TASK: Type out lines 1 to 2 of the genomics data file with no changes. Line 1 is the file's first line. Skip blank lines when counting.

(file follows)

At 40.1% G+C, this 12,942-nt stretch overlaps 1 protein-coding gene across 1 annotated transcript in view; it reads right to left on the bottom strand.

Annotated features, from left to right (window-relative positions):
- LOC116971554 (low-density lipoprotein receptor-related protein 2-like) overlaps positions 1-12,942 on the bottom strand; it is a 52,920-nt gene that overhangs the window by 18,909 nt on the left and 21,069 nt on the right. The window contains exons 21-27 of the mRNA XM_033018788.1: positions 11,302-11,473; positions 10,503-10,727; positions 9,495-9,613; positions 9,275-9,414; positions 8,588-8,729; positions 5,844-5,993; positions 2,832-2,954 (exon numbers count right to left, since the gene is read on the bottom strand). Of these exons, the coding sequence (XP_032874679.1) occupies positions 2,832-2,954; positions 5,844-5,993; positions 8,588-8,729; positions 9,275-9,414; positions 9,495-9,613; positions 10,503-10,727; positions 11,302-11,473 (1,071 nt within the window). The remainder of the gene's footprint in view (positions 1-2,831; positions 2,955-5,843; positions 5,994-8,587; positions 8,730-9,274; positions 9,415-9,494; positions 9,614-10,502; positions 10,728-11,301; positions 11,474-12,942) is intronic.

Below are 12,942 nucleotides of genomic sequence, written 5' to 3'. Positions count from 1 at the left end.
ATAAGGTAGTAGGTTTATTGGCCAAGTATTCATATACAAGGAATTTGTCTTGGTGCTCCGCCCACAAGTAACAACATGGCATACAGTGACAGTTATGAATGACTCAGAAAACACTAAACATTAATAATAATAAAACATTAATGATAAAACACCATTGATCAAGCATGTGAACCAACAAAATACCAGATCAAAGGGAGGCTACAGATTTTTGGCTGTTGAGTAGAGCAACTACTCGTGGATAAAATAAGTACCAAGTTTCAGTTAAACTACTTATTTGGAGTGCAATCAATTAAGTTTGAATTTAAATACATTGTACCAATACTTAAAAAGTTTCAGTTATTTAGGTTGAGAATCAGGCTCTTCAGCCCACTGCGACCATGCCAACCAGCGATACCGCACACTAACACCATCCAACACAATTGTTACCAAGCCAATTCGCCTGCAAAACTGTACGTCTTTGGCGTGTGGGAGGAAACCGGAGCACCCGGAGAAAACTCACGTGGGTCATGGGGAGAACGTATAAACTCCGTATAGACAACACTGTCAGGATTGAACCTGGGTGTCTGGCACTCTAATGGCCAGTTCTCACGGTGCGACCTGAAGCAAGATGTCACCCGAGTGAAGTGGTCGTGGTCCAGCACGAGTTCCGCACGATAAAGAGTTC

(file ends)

At 40.1% G+C, this 12,942-nt stretch overlaps 1 protein-coding gene across 1 annotated transcript in view; it reads right to left on the bottom strand.

Annotated features, from left to right (window-relative positions):